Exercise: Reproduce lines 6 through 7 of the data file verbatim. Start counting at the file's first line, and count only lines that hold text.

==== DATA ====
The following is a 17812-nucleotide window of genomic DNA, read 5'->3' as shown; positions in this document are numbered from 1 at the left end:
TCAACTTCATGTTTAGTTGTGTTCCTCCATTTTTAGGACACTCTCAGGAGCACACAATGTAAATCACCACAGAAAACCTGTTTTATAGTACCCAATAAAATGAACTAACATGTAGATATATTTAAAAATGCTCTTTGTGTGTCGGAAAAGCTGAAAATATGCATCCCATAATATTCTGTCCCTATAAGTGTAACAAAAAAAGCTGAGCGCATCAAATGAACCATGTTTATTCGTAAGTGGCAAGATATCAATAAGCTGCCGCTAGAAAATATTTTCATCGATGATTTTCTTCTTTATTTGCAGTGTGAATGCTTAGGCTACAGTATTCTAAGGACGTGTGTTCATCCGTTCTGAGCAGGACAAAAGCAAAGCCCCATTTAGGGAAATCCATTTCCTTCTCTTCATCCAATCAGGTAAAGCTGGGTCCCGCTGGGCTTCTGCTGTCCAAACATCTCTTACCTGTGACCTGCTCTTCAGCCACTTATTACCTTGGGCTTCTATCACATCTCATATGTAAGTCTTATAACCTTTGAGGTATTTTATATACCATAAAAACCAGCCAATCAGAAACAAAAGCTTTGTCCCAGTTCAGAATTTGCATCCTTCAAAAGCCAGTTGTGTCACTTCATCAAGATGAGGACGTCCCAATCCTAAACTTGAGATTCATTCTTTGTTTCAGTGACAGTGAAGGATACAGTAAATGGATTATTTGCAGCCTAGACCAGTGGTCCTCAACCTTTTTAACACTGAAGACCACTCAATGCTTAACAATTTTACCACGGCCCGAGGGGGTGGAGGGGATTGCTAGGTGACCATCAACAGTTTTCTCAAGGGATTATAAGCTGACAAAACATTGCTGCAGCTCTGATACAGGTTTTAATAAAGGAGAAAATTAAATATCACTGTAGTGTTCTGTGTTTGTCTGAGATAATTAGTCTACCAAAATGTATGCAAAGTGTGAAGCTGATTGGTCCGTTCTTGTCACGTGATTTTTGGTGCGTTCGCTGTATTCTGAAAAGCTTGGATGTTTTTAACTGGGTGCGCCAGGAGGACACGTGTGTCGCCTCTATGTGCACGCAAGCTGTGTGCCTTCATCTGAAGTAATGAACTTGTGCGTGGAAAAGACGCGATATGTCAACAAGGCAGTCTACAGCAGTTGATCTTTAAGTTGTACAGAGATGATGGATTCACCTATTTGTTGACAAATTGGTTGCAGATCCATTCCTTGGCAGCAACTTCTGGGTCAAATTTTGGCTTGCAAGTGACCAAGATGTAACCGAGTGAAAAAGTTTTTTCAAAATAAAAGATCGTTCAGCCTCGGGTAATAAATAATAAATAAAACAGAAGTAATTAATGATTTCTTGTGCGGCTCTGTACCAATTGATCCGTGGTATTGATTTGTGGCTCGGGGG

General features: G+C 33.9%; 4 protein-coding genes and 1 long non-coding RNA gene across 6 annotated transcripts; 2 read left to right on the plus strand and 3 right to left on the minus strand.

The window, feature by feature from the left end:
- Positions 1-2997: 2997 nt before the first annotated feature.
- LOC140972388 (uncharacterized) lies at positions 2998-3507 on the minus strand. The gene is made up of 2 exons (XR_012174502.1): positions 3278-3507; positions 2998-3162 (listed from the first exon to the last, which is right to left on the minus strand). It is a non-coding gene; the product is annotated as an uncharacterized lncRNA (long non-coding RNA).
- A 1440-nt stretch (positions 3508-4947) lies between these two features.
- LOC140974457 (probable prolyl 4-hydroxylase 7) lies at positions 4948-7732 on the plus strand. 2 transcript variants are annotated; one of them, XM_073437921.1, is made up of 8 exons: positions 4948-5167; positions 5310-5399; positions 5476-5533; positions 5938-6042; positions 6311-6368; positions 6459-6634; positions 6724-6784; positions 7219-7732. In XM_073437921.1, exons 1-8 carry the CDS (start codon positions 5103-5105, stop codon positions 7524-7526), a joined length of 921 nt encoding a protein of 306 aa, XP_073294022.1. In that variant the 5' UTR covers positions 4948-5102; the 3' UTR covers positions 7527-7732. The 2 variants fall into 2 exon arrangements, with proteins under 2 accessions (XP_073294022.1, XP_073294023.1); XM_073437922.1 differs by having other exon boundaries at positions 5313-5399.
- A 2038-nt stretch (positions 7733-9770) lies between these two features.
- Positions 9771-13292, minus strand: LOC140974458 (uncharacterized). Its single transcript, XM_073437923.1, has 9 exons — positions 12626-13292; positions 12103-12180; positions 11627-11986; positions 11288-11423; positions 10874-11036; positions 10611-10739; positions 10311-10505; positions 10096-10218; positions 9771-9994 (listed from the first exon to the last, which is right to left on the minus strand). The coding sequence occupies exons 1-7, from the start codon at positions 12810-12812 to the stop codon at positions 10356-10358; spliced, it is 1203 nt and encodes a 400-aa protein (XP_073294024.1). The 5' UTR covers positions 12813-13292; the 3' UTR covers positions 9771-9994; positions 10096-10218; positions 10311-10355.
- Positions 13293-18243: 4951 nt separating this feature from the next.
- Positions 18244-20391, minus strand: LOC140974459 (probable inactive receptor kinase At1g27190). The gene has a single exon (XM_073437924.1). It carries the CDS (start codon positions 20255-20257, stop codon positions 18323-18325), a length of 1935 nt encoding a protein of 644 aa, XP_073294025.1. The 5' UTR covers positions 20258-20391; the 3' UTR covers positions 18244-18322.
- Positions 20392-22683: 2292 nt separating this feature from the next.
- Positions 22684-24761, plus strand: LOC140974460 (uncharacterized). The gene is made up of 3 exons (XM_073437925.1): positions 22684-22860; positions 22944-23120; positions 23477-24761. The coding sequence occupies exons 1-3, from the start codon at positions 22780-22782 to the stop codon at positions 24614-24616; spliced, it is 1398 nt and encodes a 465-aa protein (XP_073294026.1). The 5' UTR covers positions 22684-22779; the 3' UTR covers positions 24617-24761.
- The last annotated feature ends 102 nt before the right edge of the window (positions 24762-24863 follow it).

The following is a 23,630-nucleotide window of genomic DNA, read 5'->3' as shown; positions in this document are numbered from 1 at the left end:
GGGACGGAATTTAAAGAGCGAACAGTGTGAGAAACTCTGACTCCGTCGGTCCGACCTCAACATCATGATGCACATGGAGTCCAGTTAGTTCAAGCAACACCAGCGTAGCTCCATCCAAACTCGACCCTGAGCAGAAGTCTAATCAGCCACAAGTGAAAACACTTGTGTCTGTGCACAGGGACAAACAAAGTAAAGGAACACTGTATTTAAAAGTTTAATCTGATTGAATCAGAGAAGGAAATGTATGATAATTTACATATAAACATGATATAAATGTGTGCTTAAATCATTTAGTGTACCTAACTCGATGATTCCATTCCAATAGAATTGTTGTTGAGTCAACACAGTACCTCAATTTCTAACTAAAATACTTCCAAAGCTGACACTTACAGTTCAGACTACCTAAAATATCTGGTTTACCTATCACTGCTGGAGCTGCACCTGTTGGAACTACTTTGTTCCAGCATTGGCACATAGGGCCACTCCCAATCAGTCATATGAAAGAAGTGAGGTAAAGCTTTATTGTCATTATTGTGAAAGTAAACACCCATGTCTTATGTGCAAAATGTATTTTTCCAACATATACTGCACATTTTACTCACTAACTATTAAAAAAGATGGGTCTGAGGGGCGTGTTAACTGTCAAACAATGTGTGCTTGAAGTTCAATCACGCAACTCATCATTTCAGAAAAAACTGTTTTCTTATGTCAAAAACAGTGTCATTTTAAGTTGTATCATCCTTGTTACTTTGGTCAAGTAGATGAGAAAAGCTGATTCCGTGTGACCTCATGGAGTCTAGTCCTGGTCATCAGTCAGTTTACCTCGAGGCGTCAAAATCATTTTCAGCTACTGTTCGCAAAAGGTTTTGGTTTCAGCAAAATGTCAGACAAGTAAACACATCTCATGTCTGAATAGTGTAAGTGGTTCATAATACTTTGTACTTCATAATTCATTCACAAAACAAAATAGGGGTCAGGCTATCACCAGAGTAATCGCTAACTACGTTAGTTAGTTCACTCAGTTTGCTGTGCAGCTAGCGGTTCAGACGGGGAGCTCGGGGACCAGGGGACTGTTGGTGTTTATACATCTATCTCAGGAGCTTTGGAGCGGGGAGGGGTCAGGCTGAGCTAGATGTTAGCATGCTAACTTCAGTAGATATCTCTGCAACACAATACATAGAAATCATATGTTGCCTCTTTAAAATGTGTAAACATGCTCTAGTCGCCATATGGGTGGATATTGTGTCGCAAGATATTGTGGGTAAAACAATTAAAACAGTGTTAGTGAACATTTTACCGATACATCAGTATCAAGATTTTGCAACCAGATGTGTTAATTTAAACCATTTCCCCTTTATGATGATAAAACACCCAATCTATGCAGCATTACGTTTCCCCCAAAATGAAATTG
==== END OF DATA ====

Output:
- LOC140972388 (uncharacterized) lies at positions 2998-3507 on the minus strand. The gene is made up of 2 exons (XR_012174502.1): positions 3278-3507; positions 2998-3162 (listed from the first exon to the last, which is right to left on the minus strand). It is a non-coding gene; the product is annotated as an uncharacterized lncRNA (long non-coding RNA).
- A 1440-nt stretch (positions 3508-4947) lies between these two features.